The beginning is the most important part of the work.
– Plato, philosopher and mathematician
When 2015 began, I would never have guessed how the year would turn out. I would not have anticipated that I would find a home for my novel, A Village in the Fields. A friend’s kindness in trying to help find that home became the seed that led to meeting people who would be instrumental in and champions of getting the novel published. Revising the novel, squeezing an eight-month process of publishing it into a three-month window, and learning how to market and promote pretty much summed up most of my energies for the year. Along the way, I have met amazing people, and so many doors and windows were opened. The novel couldn’t have been released at a more appropriate time – the 50th Anniversary of the Delano Grape Strike.
Of course, other milestones were welcomed – I turned 53, David turned 50, Isabella turned 13, and Jacob turned 15 (in Naples, so he gets the prize for having spent his birthday in the most desirable place among the four of us). As part of the LUNAFEST East Bay Committee, we put on a wonderful film festival, which included having Jeanne Rizzo, CEO of the Breast Cancer Fund, give a rousing and inspiring talk about being strong and resilient. Jacob got his braces removed and finally got his black belt in tae kwondo. Isabella got promoted from elementary school and is now in middle school. Our family established a needs-based scholarship at Jacob’s high school and awarded two deserving young women financial support to follow their dreams, which will help make the world a better and more inclusive place to be. After one year on the high school’s Investing in Academic Excellence committee, I assumed co-chair duties in the fall. We had an amazing summer vacation in Italy and shared memories with our friends, Raissa and Mike, and their kids along the way. We adopt two rabbits for Isabella, named Pudding and Maybelline, and sadly, we lost our beloved 15-year-old dog, Rex, before Thanksgiving.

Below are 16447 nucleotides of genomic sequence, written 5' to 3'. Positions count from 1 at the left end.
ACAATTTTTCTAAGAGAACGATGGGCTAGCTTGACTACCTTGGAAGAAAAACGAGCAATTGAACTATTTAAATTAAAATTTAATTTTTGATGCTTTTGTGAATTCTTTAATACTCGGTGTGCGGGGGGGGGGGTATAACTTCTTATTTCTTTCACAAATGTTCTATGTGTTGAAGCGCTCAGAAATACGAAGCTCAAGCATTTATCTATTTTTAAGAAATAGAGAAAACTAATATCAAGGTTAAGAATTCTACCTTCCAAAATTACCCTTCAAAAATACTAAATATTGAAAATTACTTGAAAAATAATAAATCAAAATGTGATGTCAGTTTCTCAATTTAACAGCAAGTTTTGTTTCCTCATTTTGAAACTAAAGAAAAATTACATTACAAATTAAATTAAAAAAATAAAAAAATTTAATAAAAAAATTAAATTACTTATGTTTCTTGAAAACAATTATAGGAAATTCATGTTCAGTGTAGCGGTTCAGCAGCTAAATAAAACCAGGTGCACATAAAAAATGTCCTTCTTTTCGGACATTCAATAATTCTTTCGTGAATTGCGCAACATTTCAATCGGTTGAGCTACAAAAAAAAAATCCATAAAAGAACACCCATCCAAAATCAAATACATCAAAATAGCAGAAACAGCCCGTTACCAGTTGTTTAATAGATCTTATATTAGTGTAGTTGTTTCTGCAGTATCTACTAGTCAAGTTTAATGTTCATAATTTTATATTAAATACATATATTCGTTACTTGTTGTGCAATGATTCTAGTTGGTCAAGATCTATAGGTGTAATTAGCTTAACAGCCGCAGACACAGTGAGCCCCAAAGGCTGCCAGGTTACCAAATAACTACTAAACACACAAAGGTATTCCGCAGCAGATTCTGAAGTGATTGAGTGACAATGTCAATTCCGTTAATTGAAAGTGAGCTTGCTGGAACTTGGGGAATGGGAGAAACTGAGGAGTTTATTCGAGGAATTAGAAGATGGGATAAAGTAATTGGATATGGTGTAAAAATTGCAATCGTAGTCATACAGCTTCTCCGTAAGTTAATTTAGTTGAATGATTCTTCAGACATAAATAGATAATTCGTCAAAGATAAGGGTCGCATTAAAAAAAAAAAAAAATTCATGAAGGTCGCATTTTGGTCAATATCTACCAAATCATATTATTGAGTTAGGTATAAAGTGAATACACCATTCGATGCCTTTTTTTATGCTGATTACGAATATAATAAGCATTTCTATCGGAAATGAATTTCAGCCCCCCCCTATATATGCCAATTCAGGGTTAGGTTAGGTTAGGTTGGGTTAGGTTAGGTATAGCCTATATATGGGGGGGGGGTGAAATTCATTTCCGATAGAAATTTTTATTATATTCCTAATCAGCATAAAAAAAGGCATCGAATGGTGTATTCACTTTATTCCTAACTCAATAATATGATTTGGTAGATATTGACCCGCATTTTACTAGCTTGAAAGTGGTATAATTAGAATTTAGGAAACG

It was an incredibly busy year for me, and when you have too many things on your plate and not enough time, things fall by the wayside. That happened to be my blog this past year. I’m amazed that I posted three times a week for quite some time. Posting once or twice a month became the norm. And while I like recording my thoughts on a regular basis because it became a diary of sorts, which I used to keep faithfully in my early years, I am content to check in twice a month. Life is short and time keeps slipping through my fingers. It’s time to look forward to 2016 and what to imagine and make real in the coming year. I’m excited.
New Year’s Day and New Year’s Day weekend
In order to set up the year for wonder and magic, you have to begin the New Year in good stead, which we did. We kept our tradition of having my cousin Janet and her husband, Tim, come up for a visit. They have this enormous avocado tree and it’s a tradition for them to bring up a laundry basket full of avocados. David makes a bowl of guacamole to bring to the New Year’s Eve and birthday party of our friends Raissa and Mike. On New Year’s Day we have gone to Point Reyes for a long hike the last two years. But this year, being a year older, and having slept in, we decided to stay local and hike in Tilden Park, up to Inspiration Point, where it was clear enough this New Year’s Day to see the Golden Gate Bridge, the Bay Bridge and Treasure Island, and San Francisco.
The next day we ventured into San Francisco to see the WWII in the Philippines exhibit at the San Francisco Public Library. The exhibit is ending next weekend, and for months I’d been meaning to see it before it closed. I missed the all-day symposium that was held in October because I was in Los Angeles at the time. One of the panels included a photo of the First Filipino Infantry Regiment, of which my father was a member. I pored over the photo, but I didn’t see him. We also spent time in the Filipino American Center, which is a room dedicated to Filipino American books and the brainchild of retired San Francisco Public Library librarian Estella Marina. I found books helpful for my next novel, and Janet found some information about her hometown of Ketchikan, Alaska.
After lunch at the recently reopened Sam Wo restaurant in Chinatown, we trekked to the I-Hotel on Kearney Street, but it was closed. We did appreciate the mural, painted by Johanna Poethig in 2010, which commemorates “the history of the International Hotel’s decades-long struggle for low-income housing at this site, honoring the Filipino and Chinese elders and all those who lived, worked, fought and created a home together in the I-Hotel. Annually, on August 4th, the night of the eviction in 1977, this story is passed on from one generation to the next.”
When we got home, we continued our Filipino American heritage weekend and watched the documentary Harana, the “search for the lost art of serenade” in the Philippines. It’s a wonderful documentary with beautiful music and endearing haranistas. We had a last dinner of turkey and mashed potatoes, and so we concluded a wonderful long weekend celebrating the New Year with Janet and Tim. What better way to welcome than to continue to explore my heritage with my family, immediate and extended, in 2016.
There are far, far better things ahead than any we leave behind – C.S. Lewis. Here’s to 2016: Scatter joy, sow peace, and love big.